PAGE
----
My brother who’s home from college told me to come down and stand in the garage.
At night the garage is creepy. This then bleeds over into the day. Rooms become scary. Places in the house you grew up in can turn bad on you.
I don’t like that the antlers still have fur; it’s like the deer is alive, in a sad halfway. My brother who’s home from college told me to appreciate it. That means, he’d skinned it good. It’s good. It’s good, I said. Hare Krishna. Good job. Krishna, Krishna. That makes him insane.
My brother who’s home from college said, Good job patronizing me. I don’t know that word, but I know it means, I don’t want to hear it.
I don’t want to see the camera or my brother. He comes home and hunts and goes to all the bars he couldn’t enter when he was in high school. They can card me all they want, he says. He’s happy now.
I hope he gets bounced. I know that word from him. This is what it’s about, growing up around here, he says, as if to warn me. He’s so jaded. I think that means, he’s got no idea how to live.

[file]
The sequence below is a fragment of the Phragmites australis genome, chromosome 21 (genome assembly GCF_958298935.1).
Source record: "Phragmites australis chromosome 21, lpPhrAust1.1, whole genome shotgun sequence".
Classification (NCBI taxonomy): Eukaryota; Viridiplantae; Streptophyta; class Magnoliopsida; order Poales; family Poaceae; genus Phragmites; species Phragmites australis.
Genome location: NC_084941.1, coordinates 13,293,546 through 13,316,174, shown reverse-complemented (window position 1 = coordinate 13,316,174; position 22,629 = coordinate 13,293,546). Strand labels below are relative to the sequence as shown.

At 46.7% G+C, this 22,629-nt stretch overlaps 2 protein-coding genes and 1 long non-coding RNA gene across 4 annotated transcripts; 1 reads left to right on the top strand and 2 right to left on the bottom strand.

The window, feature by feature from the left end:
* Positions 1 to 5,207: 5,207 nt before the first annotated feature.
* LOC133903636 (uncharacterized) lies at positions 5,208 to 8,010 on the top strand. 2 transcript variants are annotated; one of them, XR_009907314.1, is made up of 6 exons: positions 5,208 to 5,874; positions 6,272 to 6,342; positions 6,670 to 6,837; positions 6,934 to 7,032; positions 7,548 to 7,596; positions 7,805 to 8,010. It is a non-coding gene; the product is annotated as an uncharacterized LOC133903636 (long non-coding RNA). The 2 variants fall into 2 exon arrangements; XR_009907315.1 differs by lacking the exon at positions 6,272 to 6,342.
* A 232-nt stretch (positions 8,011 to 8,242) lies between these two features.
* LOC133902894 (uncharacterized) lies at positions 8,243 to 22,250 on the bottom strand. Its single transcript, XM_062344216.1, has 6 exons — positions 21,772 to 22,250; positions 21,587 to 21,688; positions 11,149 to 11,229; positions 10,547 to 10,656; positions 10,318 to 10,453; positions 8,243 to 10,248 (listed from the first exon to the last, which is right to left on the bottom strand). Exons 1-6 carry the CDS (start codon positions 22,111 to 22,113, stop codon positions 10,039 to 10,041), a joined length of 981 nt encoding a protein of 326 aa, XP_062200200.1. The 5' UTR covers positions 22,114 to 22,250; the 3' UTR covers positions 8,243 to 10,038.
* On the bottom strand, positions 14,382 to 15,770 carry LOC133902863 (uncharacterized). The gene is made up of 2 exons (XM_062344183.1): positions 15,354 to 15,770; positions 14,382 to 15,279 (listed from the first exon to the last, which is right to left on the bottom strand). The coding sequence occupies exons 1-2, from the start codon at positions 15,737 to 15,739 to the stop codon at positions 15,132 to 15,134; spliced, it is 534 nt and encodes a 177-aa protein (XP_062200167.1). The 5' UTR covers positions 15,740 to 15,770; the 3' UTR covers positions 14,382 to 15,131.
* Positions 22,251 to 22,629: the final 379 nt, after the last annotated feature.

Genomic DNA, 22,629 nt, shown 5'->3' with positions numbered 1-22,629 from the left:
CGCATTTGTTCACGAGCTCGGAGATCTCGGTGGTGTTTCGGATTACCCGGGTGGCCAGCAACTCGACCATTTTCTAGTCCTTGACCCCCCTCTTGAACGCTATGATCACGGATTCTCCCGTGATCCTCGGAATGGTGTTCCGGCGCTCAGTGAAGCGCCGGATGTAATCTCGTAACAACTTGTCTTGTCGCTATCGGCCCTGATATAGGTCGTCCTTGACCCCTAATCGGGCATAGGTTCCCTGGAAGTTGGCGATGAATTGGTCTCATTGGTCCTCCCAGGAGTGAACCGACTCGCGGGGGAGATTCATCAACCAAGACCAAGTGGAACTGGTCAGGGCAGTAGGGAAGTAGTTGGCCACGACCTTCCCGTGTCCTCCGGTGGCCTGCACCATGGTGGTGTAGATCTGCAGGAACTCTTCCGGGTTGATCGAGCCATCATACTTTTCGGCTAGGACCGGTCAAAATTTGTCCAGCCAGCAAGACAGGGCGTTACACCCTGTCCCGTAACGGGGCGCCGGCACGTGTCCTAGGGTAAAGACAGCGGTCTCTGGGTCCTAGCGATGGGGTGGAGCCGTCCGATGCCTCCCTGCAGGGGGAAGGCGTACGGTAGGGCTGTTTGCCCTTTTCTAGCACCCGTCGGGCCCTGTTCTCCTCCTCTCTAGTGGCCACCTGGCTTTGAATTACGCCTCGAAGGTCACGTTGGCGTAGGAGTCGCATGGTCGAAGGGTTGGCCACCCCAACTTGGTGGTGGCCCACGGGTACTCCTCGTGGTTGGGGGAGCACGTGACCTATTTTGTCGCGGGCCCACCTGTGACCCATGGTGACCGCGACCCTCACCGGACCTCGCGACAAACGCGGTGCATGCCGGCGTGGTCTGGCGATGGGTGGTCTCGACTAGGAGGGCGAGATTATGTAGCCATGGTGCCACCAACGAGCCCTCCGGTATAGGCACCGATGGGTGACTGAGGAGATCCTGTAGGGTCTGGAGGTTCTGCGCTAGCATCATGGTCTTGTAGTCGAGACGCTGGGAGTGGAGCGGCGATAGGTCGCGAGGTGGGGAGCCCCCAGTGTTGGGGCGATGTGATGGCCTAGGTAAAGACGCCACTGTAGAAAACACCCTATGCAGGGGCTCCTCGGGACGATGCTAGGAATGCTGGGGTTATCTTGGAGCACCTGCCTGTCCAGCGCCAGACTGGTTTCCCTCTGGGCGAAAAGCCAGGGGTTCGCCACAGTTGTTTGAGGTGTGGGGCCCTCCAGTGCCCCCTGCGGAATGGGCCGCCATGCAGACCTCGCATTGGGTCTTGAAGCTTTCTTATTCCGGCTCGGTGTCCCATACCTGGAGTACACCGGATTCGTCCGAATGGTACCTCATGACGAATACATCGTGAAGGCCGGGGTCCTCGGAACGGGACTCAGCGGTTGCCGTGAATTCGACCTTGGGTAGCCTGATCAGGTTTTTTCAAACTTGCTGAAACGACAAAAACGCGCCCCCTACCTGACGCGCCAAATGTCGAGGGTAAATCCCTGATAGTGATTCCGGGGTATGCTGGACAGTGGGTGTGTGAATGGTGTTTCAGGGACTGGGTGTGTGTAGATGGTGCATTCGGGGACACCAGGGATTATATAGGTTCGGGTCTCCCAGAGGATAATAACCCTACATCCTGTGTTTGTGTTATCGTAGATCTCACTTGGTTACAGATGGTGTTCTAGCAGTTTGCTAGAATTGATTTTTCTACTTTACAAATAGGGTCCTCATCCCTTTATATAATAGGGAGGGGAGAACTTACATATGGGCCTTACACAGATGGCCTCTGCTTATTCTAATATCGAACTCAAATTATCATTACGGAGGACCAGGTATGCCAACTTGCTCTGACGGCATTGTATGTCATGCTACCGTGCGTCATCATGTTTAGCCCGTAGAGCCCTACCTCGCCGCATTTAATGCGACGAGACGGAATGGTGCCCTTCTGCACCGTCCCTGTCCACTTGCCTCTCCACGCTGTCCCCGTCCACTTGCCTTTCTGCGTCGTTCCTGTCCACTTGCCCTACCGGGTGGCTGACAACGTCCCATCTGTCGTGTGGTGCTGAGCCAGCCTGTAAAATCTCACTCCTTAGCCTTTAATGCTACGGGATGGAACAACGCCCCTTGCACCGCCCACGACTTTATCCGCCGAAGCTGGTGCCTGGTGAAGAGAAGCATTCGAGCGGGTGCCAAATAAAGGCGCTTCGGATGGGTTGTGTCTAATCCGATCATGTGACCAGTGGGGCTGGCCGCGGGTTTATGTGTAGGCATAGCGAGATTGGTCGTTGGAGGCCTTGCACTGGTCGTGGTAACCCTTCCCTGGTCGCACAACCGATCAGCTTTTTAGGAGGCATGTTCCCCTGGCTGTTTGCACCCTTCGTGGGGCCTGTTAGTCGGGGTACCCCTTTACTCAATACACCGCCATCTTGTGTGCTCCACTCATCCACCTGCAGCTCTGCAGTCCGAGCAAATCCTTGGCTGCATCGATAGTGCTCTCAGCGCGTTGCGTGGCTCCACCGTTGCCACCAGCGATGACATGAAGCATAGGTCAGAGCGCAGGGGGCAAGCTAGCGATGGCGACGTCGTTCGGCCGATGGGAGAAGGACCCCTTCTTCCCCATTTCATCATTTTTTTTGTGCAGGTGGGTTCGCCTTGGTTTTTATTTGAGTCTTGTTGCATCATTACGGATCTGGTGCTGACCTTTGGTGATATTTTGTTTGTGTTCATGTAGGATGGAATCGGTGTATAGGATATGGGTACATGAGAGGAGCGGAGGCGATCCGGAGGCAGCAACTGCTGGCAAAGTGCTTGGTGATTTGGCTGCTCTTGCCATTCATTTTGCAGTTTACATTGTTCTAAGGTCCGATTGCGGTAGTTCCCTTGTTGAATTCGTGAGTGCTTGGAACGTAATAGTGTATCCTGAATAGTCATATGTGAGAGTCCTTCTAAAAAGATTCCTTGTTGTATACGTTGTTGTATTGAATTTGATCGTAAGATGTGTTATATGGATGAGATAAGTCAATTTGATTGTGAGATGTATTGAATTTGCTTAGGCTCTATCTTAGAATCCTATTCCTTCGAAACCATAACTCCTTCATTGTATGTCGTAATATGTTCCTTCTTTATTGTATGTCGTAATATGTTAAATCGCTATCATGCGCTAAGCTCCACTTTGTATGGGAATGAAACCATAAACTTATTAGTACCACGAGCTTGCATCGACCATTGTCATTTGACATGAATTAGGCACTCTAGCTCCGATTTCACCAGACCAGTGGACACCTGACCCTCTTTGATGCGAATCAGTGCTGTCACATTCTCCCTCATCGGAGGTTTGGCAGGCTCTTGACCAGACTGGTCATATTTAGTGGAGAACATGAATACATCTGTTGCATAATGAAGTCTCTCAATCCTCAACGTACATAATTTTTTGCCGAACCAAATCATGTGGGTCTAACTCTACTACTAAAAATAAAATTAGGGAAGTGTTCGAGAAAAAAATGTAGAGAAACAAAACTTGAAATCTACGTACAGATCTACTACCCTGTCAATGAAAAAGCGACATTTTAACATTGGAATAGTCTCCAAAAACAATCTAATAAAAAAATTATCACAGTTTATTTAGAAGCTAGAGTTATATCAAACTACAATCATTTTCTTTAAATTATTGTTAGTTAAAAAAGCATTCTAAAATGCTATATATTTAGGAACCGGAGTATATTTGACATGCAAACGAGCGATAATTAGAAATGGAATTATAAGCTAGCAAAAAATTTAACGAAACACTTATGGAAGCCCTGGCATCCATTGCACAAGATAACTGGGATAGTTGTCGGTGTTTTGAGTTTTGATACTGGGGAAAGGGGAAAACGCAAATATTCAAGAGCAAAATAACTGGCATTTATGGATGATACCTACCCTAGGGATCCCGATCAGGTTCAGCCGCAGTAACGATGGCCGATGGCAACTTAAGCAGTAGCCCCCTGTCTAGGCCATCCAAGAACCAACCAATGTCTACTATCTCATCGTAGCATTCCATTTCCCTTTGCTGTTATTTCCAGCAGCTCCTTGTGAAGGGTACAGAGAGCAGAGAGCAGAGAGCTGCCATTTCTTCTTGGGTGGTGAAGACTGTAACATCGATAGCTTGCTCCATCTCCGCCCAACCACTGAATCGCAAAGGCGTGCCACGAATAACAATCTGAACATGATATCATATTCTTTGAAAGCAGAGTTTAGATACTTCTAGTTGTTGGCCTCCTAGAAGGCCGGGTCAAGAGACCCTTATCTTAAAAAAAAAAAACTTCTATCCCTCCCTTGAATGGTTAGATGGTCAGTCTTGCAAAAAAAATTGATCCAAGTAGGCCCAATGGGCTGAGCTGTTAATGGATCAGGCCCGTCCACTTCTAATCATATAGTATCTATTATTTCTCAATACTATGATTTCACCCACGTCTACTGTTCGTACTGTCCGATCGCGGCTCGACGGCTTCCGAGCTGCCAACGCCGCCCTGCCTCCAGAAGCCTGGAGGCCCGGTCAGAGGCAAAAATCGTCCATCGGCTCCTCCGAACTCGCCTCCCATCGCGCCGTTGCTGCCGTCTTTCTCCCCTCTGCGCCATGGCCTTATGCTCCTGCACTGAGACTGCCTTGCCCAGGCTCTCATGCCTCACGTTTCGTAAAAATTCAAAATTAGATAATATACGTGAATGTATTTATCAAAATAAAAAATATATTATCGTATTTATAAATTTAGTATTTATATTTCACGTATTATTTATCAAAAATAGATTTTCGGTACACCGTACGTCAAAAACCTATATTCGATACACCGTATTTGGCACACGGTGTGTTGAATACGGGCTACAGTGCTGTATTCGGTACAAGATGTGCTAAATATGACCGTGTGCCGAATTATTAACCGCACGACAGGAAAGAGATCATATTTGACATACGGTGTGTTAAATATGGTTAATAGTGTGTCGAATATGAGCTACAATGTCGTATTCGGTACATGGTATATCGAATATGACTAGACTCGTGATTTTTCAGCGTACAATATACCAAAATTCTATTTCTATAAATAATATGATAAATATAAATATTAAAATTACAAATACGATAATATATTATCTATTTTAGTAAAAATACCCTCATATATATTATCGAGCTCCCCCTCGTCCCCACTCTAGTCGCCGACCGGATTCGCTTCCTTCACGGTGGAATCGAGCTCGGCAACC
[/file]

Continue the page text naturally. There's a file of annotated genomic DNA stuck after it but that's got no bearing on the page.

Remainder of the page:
At night him and his friends stand in closed garages like this one, drink Coors, huff, smoke joints, and toss it all into a garbage bag they take with them, to dump into someone else’s trash. They go out into the night to find older women. Get there late, their guards are down, bro.
I’m not tagging along anymore. I have my own bedroom and it’s still safe. My brother emailed me this photograph from a bar. I want to delete it, but I won’t. My brother who’s home from college took it. I want to be like him, a little. He’s not afraid of any place.